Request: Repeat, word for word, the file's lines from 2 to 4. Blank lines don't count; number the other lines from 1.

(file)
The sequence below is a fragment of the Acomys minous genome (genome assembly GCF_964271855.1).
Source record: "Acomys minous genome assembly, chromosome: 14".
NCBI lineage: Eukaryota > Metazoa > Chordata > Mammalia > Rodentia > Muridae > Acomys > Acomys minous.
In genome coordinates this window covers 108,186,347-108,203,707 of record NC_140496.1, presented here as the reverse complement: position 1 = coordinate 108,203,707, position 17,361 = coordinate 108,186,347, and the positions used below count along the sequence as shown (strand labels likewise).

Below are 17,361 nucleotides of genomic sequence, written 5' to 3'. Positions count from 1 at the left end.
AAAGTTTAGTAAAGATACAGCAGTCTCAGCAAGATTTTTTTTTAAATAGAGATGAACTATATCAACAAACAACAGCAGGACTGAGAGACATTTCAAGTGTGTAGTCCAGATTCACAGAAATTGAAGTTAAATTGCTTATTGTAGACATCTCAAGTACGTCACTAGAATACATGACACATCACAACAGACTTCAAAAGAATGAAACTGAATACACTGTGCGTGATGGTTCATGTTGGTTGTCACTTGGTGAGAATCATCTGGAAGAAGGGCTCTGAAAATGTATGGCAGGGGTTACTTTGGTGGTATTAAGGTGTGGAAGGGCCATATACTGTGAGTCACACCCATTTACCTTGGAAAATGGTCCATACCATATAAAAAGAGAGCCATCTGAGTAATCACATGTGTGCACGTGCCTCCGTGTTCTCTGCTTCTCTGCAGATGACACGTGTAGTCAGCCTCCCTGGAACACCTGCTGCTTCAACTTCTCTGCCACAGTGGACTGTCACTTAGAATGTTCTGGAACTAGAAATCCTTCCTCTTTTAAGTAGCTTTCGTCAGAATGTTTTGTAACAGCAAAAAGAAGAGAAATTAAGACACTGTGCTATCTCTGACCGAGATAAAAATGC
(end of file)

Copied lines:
Source record: "Acomys minous genome assembly, chromosome: 14".
NCBI lineage: Eukaryota > Metazoa > Chordata > Mammalia > Rodentia > Muridae > Acomys > Acomys minous.
In genome coordinates this window covers 108,186,347-108,203,707 of record NC_140496.1, presented here as the reverse complement: position 1 = coordinate 108,203,707, position 17,361 = coordinate 108,186,347, and the positions used below count along the sequence as shown (strand labels likewise).